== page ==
Calvin grad helps organize global protests


Photo by Maya Oeverman

Protesters across the world marched for justice for women in Afghanistan.

Calvin alumna Freshta Tori Jan led a gathering in protest of the treatment of women in Afghanistan in early January. The gathering was held at Rosa Parks Circle in downtown Grand Rapids.

“We brought 25 plus countries across the world and over 50 cities globally together because these girls in my hometown have asked us to come out for them,” Tori Jan told Chimes. 

The Jan. 14 protest was coordinated with the Global Movement for Peace in Afghanistan (GMPA). Tori Jan worked for GMPA in Grand Rapids and organized the community protest in concert with communities across the globe. 

The Global Movement for Peace in Afghanistan and Tori Jan hope to remove stigma around and develop sympathy for problems in Afghanistan through these protests and events.

GMPA is also calling for world governments to acknowledge the problems that the Taliban has created. “A lot of governments have acknowledged the Taliban as an official government. … We want this acknowledgment taken away, and we want a travel ban to be placed on the Taliban,” Tori Jan said. 

Additionally, given the role the United States played in the Taliban’s takeover, Tori Jan and GMPA want to make the U.S. (and other countries) more aware of injustices happening in Afghanistan under the Taliban.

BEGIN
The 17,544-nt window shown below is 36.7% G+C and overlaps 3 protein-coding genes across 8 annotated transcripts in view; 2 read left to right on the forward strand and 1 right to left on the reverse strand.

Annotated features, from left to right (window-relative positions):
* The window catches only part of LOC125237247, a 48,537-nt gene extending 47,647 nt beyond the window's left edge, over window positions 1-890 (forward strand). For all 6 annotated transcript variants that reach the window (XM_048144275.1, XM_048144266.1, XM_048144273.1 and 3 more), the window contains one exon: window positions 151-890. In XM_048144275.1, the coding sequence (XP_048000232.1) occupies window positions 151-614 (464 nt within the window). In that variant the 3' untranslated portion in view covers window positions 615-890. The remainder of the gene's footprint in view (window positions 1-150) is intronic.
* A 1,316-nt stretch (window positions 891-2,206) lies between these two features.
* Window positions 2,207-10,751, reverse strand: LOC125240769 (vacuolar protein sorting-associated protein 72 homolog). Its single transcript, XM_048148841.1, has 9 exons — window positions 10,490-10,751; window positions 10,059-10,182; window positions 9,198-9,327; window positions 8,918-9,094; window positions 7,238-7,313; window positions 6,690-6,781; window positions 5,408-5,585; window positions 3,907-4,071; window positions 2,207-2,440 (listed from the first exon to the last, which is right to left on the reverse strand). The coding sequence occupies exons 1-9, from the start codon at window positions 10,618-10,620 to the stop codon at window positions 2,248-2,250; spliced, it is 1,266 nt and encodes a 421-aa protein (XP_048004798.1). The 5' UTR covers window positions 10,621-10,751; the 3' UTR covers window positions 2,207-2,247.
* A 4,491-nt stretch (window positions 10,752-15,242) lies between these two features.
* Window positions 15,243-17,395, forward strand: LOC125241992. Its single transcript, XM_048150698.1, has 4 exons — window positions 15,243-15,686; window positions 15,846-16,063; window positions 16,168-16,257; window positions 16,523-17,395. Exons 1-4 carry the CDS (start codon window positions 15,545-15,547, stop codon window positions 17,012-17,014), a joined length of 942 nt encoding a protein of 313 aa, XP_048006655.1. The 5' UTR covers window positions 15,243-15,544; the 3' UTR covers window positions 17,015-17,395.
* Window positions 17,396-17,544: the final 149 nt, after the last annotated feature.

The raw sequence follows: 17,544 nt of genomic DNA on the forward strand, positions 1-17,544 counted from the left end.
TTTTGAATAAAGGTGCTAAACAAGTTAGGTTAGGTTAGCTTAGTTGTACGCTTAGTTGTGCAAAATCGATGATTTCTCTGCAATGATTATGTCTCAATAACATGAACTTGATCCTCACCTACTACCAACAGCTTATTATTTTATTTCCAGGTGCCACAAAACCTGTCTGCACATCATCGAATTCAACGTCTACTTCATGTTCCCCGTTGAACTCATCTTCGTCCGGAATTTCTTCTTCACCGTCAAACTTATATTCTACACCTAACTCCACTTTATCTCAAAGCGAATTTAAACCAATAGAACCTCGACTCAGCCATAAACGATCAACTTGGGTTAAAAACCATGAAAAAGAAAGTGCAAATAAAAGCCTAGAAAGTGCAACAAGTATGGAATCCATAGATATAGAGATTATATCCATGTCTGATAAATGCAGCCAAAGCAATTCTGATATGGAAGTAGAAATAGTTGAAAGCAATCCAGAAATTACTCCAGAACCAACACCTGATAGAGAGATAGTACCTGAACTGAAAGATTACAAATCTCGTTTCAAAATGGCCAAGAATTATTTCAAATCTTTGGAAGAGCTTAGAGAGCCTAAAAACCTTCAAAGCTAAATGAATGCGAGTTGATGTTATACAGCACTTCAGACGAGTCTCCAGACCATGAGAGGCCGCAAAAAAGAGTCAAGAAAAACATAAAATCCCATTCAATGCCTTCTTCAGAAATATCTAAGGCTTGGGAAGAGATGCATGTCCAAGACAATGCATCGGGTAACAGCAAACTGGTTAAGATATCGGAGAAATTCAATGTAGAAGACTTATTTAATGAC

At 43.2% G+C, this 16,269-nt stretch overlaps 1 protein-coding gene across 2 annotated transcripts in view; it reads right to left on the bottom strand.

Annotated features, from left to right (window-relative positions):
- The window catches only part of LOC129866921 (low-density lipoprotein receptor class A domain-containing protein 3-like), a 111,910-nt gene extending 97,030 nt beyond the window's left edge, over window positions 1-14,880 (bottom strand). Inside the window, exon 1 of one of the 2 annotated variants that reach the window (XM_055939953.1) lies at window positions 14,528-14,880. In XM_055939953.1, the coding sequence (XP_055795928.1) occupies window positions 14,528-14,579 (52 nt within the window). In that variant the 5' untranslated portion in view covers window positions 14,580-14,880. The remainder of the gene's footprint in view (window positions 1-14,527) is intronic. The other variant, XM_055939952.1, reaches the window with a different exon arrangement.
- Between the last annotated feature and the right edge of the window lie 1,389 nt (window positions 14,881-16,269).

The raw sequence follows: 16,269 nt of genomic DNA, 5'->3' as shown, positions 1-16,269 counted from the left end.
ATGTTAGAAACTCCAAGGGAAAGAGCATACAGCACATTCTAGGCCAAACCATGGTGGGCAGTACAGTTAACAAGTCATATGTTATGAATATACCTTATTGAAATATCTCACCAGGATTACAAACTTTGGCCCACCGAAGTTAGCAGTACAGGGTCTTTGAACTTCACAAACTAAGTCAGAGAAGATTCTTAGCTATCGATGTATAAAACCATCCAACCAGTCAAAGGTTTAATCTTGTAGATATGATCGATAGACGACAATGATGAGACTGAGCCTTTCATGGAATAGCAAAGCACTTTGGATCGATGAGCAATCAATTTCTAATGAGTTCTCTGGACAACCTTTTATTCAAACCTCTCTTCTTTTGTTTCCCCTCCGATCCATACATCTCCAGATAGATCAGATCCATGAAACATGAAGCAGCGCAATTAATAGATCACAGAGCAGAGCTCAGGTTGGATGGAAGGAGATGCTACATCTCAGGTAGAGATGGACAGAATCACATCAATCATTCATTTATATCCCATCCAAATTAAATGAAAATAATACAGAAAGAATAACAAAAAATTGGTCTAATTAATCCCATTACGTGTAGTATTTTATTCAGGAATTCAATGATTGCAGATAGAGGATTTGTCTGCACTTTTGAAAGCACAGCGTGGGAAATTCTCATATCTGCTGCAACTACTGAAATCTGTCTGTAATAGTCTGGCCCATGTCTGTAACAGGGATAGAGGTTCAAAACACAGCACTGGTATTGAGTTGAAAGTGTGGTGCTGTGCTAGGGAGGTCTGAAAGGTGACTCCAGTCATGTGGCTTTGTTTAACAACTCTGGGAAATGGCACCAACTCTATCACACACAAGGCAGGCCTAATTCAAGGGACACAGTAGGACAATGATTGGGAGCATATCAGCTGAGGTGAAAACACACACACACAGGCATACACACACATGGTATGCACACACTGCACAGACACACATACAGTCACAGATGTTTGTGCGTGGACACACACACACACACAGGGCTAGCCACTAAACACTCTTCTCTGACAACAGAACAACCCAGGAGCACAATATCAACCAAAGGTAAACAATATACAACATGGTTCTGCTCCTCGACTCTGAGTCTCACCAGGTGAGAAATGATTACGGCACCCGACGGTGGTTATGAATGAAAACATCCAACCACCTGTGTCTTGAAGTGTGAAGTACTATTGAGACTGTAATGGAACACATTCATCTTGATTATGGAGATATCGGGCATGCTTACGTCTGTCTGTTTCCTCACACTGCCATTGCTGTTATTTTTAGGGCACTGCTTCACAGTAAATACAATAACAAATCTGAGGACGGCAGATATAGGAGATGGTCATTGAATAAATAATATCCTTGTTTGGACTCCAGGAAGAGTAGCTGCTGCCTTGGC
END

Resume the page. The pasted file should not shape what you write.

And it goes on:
The political and economic situation in Afghanistan has been deteriorating since the Taliban took over in 2021. 

“Women in particular are suffering in many ways, having been excluded from basic human rights,” Tori Jan said. 

Calvin grad Freshta Tori Jan grew up in Afghanistan and now advocates for her former
neighbors. (Photo by Maya Oeverman)

According to a document provided by Tori Jan, written by peer and fellow activist Omar Haidari, women in Afghanistan are now banned from schools and universities, appearing on TV, going to the gym, working for non-governmental organizations (NGOs) and traveling. They cannot even access healthcare without a male escort. 

“This oppression is leading to devastating consequences like forced child marriages, forced marriages, child labor, suicides and starvation,” Haidari wrote.   

At the Grand Rapids protest, Tori Jan gave a speech to the crowd, then marchers — who carried signs with slogans like “Let her learn,” and “you can take away my books and pen but never my courage” — walked the sidewalks of Grand Rapids. 

Protesters also chanted “All or none” and “Sanction the Taliban.”

“It was great to see people who are really passionate about [women’s rights in Afghanistan],” Tori Jan said. “Many were asking what more they could do and wanting to invite more people to the next event — starting the domino effect.” 

Tori Jan’s own experience informs her passion for this issue. She left her hometown in Afghanistan to pursue an education in America. “Before I left, my mother told me to ‘go fight for the rest of us,’” Tori Jan said.

When she graduated, Tori Jan said she felt guilty about celebrating her achievements because so many women were “robbed of the opportunity I had been given.”

“Now I can’t just sit and enjoy the freedom I have when I know people — people I care about — aren’t,” Tori Jan said. 

“We are holding another worldwide protest in March,” Tori Jan told Chimes, “and we will keep fighting until countries acknowledge the problem.”